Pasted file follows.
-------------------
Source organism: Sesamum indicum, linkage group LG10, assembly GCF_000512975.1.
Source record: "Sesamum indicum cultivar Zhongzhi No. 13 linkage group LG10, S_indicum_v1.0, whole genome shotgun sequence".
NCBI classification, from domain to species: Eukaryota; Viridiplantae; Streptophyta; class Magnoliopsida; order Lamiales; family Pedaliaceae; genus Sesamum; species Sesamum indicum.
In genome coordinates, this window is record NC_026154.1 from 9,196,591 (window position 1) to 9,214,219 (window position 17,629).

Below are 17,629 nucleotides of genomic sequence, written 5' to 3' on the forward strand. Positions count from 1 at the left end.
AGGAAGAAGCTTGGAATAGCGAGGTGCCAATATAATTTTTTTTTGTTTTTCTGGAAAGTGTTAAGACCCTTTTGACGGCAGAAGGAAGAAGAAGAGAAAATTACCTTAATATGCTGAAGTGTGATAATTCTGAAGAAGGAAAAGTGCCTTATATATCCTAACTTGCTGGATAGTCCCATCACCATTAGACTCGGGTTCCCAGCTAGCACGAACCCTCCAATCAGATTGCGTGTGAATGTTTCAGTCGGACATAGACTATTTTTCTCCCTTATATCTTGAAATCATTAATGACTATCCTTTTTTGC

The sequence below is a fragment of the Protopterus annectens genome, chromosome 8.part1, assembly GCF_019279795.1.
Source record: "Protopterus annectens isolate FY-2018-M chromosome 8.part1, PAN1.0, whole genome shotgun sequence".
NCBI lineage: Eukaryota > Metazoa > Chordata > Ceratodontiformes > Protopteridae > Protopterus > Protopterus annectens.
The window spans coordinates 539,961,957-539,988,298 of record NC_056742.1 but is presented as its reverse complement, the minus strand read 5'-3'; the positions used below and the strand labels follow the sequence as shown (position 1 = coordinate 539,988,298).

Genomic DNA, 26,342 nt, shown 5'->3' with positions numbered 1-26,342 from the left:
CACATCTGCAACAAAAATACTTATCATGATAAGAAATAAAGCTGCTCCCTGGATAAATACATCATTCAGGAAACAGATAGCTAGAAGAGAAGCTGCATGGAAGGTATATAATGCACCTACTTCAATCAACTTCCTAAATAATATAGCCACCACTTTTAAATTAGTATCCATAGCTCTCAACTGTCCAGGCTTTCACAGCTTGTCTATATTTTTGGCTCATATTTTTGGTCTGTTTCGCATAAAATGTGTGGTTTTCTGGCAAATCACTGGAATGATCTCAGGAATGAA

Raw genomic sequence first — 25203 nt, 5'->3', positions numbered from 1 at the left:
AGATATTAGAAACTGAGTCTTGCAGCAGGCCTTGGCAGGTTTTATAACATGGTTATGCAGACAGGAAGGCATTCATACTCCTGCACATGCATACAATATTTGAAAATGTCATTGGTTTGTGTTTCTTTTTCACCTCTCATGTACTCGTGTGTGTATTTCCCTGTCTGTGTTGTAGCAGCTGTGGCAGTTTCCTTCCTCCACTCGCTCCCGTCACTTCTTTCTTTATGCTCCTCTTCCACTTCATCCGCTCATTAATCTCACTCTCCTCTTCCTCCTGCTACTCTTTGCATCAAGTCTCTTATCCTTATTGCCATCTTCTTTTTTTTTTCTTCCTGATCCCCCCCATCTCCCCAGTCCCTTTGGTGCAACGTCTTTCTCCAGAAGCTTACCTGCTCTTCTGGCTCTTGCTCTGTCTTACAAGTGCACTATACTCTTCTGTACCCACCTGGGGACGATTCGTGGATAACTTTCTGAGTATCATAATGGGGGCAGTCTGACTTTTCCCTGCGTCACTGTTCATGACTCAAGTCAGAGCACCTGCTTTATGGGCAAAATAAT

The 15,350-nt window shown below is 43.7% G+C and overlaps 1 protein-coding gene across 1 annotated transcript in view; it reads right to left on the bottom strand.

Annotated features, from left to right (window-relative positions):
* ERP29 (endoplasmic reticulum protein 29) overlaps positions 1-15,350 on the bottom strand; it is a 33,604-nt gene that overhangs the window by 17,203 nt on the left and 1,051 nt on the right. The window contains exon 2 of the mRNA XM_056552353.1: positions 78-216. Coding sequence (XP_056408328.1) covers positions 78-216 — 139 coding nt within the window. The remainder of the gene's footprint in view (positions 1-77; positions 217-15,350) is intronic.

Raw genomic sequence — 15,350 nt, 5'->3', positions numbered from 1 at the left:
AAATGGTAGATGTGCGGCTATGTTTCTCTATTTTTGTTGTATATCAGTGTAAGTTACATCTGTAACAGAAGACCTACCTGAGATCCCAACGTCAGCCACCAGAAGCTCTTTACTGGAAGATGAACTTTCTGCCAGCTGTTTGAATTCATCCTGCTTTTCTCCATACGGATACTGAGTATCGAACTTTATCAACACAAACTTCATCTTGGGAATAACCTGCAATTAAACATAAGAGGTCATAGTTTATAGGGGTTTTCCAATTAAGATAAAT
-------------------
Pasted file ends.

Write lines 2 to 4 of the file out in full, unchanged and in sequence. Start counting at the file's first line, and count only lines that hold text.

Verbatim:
Source record: "Sesamum indicum cultivar Zhongzhi No. 13 linkage group LG10, S_indicum_v1.0, whole genome shotgun sequence".
NCBI classification, from domain to species: Eukaryota; Viridiplantae; Streptophyta; class Magnoliopsida; order Lamiales; family Pedaliaceae; genus Sesamum; species Sesamum indicum.
In genome coordinates, this window is record NC_026154.1 from 9,196,591 (window position 1) to 9,214,219 (window position 17,629).